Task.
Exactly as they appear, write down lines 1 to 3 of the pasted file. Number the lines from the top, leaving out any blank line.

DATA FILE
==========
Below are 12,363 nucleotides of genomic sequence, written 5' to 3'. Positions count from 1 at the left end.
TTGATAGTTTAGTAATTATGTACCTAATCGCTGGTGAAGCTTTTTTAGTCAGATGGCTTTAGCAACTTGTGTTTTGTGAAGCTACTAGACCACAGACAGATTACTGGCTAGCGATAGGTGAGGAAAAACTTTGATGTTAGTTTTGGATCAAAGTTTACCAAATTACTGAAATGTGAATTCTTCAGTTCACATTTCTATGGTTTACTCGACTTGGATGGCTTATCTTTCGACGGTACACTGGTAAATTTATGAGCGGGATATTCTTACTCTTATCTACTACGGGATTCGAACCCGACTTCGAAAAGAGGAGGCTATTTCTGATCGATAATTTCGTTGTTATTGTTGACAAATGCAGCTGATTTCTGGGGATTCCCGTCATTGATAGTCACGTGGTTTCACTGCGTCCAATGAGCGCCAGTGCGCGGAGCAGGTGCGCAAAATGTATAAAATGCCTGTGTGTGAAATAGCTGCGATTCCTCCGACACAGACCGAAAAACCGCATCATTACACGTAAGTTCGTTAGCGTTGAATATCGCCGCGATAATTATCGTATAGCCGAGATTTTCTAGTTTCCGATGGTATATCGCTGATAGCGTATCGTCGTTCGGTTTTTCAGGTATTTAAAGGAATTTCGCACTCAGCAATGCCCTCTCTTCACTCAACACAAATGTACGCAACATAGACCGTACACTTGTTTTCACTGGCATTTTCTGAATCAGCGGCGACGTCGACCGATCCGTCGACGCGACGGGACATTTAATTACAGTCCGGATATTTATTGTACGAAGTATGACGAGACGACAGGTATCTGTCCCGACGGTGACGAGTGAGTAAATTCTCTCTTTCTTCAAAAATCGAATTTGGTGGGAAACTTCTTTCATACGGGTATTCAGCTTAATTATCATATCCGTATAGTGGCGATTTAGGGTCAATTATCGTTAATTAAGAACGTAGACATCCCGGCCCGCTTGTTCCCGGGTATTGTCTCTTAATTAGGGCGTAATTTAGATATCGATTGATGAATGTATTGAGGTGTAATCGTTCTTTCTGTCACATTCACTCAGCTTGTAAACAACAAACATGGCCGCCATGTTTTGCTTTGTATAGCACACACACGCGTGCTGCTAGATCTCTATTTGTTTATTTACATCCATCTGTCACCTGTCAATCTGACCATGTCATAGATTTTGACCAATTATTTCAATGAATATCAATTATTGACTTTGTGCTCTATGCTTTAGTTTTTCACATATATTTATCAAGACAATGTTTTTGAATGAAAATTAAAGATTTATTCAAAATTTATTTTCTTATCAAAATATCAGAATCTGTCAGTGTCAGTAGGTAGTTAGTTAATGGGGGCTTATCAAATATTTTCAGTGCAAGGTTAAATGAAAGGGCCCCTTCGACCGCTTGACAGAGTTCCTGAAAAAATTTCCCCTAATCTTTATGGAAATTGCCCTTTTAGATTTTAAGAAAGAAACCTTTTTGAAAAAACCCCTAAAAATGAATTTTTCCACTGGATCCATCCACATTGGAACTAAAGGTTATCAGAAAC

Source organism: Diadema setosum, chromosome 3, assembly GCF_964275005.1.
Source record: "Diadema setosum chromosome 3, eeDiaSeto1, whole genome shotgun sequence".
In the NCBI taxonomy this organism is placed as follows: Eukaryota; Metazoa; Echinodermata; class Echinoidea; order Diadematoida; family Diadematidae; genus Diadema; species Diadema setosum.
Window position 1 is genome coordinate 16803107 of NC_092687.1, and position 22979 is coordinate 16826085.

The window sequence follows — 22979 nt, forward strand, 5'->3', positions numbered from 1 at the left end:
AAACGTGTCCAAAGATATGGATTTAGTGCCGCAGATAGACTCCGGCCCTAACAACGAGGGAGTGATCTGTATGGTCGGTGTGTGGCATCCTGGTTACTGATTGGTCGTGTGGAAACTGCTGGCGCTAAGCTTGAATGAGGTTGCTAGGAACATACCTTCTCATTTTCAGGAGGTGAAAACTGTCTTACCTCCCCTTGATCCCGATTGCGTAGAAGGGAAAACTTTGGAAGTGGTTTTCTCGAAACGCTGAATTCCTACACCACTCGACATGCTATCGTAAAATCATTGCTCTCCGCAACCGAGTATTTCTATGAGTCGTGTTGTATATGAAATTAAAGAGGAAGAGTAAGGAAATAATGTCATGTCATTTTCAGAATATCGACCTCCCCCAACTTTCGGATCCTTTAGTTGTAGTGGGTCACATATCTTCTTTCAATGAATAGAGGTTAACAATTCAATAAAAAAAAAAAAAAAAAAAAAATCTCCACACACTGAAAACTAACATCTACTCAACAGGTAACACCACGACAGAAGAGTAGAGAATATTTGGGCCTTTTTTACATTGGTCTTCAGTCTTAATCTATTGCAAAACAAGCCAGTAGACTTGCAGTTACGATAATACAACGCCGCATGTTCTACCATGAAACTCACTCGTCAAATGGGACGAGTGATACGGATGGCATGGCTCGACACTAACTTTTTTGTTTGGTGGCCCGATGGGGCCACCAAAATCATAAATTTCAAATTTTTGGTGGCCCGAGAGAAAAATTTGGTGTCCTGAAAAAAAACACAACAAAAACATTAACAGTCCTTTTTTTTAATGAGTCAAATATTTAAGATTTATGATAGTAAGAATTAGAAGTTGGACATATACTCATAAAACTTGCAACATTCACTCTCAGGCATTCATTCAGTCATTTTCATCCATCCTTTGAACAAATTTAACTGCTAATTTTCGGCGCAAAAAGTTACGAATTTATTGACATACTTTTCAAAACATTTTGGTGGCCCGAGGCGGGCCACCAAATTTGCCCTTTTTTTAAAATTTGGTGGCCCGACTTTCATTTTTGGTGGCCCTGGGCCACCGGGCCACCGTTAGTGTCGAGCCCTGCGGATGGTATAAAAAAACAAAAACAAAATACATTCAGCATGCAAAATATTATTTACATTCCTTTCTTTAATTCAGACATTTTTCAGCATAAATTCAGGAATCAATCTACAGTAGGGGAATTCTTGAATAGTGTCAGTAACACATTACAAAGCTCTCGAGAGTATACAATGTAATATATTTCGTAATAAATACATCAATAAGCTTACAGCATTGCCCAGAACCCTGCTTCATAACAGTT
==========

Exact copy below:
Below are 12,363 nucleotides of genomic sequence, written 5' to 3'. Positions count from 1 at the left end.
TTGATAGTTTAGTAATTATGTACCTAATCGCTGGTGAAGCTTTTTTAGTCAGATGGCTTTAGCAACTTGTGTTTTGTGAAGCTACTAGACCACAGACAGATTACTGGCTAGCGATAGGTGAGGAAAAACTTTGATGTTAGTTTTGGATCAAAGTTTACCAAATTACTGAAATGTGAATTCTTCAGTTCACATTTCTATGGTTTACTCGACTTGGATGGCTTATCTTTCGACGGTACACTGGTAAATTTATGAGCGGGATATTCTTACTCTTATCTACTACGGGATTCGAACCCGACTTCGAAAAGAGGAGGCTATTTCTGATCGATAATTTCGTTGTTATTGTTGACAAATGCAGCTGATTTCTGGGGATTCCCGTCATTGATAGTCACGTGGTTTCACTGCGTCCAATGAGCGCCAGTGCGCGGAGCAGGTGCGCAAAATGTATAAAATGCCTGTGTGTGAAATAGCTGCGATTCCTCCGACACAGACCGAAAAACCGCATCATTACACGTAAGTTCGTTAGCGTTGAATATCGCCGCGATAATTATCGTATAGCCGAGATTTTCTAGTTTCCGATGGTATATCGCTGATAGCGTATCGTCGTTCGGTTTTTCAGGTATTTAAAGGAATTTCGCACTCAGCAATGCCCTCTCTTCACTCAACACAAATGTACGCAACATAGACCGTACACTTGTTTTCACTGGCATTTTCTGAATCAGCGGCGACGTCGACCGATCCGTCGACGCGACGGGACATTTAATTACAGTCCGGATATTTATTGTACGAAGTATGACGAGACGACAGGTATCTGTCCCGACGGTGACGAGTGAGTAAATTCTCTCTTTCTTCAAAAATCGAATTTGGTGGGAAACTTCTTTCATACGGGTATTCAGCTTAATTATCATATCCGTATAGTGGCGATTTAGGGTCAATTATCGTTAATTAAGAACGTAGACATCCCGGCCCGCTTGTTCCCGGGTATTGTCTCTTAATTAGGGCGTAATTTAGATATCGATTGATGAATGTATTGAGGTGTAATCGTTCTTTCTGTCACATTCACTCAGCTTGTAAACAACAAACATGGCCGCCATGTTTTGCTTTGTATAGCACACACACGCGTGCTGCTAGATCTCTATTTGTTTATTTACATCCATCTGTCACCTGTCAATCTGACCATGTCATAGATTTTGACCAATTATTTCAATGAATATCAATTATTGACTTTGTGCTCTATGCTTTAGTTTTTCACATATATTTATCAAGACAATGTTTTTGAATGAAAATTAAAGATTTATTCAAAATTTATTTTCTTATCAAAATATCAGAATCTGTCAGTGTCAGTAGGTAGTTAGTTAATGGGGGCTTATCAAATATTTTCAGTGCAAGGTTAAATGAAAGGGCCCCTTCGACCGCTTGACAGAGTTCCTGAAAAAATTTCCCCTAATCTTTATGGAAATTGCCCTTTTAGATTTTAAGAAAGAAACCTTTTTGAAAAAACCCCTAAAAATGAATTTTTCCACTGGATCCATCCACATTGGAACTAAAGGTTATCAGAAAC

Source organism: Diadema setosum, chromosome 3, assembly GCF_964275005.1.